Home | Global News | Turkey knocks another nail into Kemalist legacy with university headscarf unbanning

Turkey knocks another nail into Kemalist legacy with university headscarf unbanning

Agencies | 03 October 2013

Turkey on Monday announced it would lift a ban on women wearing headscarves in most public offices, following other measures critics say are aimed at Islamising the staunchly secular country.

In a major speech to introduce political reforms, Prime Minister Recep Tayyip Erdogan said that, with a few exceptions, civil servants would be allowed to wear headscarves after a long-standing ban is overturned.

However, the ban will remain in effect for judges, prosecutors, police and military personnel, he added.

The lifting of the ban was part of major political reforms announced by Erdogan in order to enhance the rights of minority groups including Turkey’s 15 million Kurds.

The headscarf controversy reveals the rivalry in Turkey between religious Muslims, who form the bulk of Erdogan’s Islamic-rooted Justice and Development Party (AKP), and secular opponents.

Secularists — particularly those in the army — see the headscarf as a symbol of defiance against the strict separation of state and religion, a basic tenet of modern Turkey.
Erdogan’s government was hit by a wave of nationwide unrest in June that threw up the biggest challenge to his decade-plus rule. Protesters called Erdogan a “dictator”, accusing him of Islamising the predominantly Muslim but staunchly secular country.

Critics say that Erdogan’s rule has left Turkish society more polarised than ever, with opponents of the AKP government openly voicing concerns that Turkey is sliding toward conservative Islam.

In 2004, his party attempted to submit an amendment on banning adultery but had to back down amid criticism from opposition parties and women’s groups.
Last year, Erdogan provoked outrage when he likened abortion to murder.

Secularists were also alarmed when parliament in 2012 approved his education reform that allowed for religious schools to raise what he described as “a pious generation.”
More recently, Turkey’s parliament passed legislation curbing alcohol sales and advertising, the toughest such measures in the republic’s history.

This month, an Istanbul court again handed a 10-month suspended jail term to world-renowned Turkish pianist Fazil Say during a retrial over social media posts deemed religiously offensive.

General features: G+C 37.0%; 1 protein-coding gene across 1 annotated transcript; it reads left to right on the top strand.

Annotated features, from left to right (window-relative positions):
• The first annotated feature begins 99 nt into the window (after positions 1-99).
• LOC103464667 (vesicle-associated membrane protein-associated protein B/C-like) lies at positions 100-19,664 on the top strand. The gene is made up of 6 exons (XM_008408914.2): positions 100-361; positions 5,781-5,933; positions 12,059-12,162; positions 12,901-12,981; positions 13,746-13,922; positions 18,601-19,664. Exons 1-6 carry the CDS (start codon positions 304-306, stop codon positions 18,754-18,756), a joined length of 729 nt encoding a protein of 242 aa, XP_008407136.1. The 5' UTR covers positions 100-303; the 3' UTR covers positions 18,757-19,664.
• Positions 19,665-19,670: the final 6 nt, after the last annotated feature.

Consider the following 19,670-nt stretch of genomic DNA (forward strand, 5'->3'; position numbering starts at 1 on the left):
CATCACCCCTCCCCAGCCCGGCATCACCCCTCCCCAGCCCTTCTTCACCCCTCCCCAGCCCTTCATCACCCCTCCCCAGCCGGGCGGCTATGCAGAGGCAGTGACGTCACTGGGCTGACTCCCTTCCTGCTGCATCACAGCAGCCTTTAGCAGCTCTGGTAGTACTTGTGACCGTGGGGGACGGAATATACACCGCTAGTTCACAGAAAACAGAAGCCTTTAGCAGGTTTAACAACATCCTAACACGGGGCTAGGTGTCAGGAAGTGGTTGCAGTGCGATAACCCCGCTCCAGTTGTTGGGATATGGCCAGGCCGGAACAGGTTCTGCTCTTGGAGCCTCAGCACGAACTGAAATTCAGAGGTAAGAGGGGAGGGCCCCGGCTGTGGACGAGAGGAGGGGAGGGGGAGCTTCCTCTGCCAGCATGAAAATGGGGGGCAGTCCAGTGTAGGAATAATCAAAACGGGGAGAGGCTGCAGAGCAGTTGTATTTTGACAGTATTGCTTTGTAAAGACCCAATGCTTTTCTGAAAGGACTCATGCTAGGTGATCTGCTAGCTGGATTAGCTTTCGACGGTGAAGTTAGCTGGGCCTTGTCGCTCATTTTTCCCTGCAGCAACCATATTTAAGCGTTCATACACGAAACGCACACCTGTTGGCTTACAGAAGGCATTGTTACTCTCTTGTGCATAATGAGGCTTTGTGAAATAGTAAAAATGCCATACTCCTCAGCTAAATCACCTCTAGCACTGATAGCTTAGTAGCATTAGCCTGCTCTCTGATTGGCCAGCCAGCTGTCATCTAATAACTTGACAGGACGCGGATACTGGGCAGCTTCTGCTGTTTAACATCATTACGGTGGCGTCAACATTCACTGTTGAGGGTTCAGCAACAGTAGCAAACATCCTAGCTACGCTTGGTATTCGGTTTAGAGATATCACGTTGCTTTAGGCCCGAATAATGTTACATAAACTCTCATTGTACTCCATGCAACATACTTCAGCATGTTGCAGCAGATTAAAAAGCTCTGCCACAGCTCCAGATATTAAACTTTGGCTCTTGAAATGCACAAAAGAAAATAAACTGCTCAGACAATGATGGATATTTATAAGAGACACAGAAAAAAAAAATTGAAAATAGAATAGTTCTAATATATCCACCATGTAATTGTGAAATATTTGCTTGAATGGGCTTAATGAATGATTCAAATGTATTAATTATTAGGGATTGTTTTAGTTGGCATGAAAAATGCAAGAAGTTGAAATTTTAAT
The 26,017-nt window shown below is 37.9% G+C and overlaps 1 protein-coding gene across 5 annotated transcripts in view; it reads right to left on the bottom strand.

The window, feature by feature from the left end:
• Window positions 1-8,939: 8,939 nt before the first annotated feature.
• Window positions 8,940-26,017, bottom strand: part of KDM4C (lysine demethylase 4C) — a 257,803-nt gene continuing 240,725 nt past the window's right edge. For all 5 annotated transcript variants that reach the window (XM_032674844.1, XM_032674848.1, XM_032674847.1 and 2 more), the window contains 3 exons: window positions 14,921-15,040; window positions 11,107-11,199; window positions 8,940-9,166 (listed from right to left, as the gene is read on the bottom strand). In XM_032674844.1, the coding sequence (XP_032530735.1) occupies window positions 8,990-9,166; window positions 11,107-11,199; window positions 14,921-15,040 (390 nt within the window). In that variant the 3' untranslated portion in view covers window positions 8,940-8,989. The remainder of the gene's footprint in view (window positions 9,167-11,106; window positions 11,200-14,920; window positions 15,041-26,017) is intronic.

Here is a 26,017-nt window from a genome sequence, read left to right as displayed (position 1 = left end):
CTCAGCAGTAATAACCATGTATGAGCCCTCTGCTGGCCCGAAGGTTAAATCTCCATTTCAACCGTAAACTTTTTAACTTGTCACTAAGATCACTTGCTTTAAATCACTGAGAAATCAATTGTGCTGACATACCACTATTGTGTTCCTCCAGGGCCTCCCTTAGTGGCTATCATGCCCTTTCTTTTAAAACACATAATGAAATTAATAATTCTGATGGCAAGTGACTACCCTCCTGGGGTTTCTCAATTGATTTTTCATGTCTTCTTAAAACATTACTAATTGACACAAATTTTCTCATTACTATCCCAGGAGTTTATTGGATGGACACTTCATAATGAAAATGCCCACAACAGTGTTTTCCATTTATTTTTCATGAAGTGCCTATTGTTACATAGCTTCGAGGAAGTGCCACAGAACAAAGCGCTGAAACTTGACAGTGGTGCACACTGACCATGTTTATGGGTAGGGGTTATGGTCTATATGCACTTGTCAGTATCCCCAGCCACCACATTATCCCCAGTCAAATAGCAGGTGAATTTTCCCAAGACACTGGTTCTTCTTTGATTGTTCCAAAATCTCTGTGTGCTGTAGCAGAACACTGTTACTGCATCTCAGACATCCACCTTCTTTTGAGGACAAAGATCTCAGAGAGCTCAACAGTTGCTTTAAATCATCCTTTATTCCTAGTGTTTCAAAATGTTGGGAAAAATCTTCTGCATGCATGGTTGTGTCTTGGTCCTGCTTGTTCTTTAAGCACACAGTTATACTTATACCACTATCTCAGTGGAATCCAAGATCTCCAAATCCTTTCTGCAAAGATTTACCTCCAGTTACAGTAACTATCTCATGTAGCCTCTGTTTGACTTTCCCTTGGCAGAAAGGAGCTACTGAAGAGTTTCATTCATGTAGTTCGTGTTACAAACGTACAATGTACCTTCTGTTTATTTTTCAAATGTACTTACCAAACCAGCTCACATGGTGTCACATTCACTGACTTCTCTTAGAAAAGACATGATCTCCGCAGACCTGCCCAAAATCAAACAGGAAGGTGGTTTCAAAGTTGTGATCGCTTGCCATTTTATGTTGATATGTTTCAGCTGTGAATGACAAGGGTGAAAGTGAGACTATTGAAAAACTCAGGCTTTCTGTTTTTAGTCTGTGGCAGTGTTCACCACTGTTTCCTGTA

Professor Ilter Turan of the Istanbul-based Bilgi University said that the lifting of the ban on the headscarf was not unusual.

“The ban has gradually been melting down throughout the AKP’s rule,” he told AFP. “To a great extent, it has not been applied in some government offices and AKP-led municipalities.”

In a blog post earlier this year, Today’s Zaman journalist Sevgi Akarcesme argued that Turkey had gone a long way in its journey to democracy. However, without providing full freedom regarding the headscarf, she said it would clearly remain short of its goal of turning into a real democracy.

The 1990s, she recounted, were probably the nightmare years for headscarved women. Not only they were strictly prevented from entering classrooms and deprived of their right to education, but also an elected deputy in Parliament, Merve Kavakçı, was forced to leave the Parliament simply because she was wearing a headscarf.

The repressive Kemalists were appalled by the idea that a politician with a headscarved wife would run for the presidency in 2007. The reaction to the headscarf even led to the latest anti-democratic intervention of the military to democracy the same year. Ironically, while all these happened, Turkey had had the Justice and Development Party (AK Party) government in power for five years.

The de facto restrictions on the headscarf did not end even when Abdullah Gül was elected president. For years, generals refused to attend receptions at the presidential palace to protest the presence of his headscarved wife, Hayrünnisa Gül. These relations begin to normalize only in the last couple of years with the decreasing autonomy of the military.

“Although Turkey has been governed for over a decade now by the AK Party, which is still labeled as moderately Islamist, it has not been able to provide complete freedom regarding the headscarf. In practice, students with headscarf can now go to most of the universities. However, women with headscarves are discriminated against in many jobs. They cannot even imagine working for the government sector. Even in the private sector, there is tacit discrimination. Only certain companies with “Islamic sensitivities” hire them. Just recently, ING Bank Turkey refused to interview a young woman for a job just because she was wearing a headscarf. To be honest, I was surprised by her courage, as many covered women would not even consider applying to non-Islamic banks of Turkey in the first place.

In another current example of discrimination, an Ankara judge postponed a trial due to the presence of a headscarved lawyer. No matter how clear the discrimination is by modern standards, some argue that by wearing a headscarf a woman displays a certain worldview which would prevent her from being impartial. According to that logic, someone without a headscarf could equally be said to represent a specific worldview and be impartial.”

The headscarf reform is considered as a gesture by Erdogan to his grassroots in the run-up to elections. His party has relaxed the ban at universities.

The country votes in local elections in March, a presidential election in August and parliamentary polls in 2015.

Listen to an in depth discussion on the headscarf unbanning HERE
Tags: headscarf, Hijab, ihh, Mustafa Kemal Attaturk, turkey

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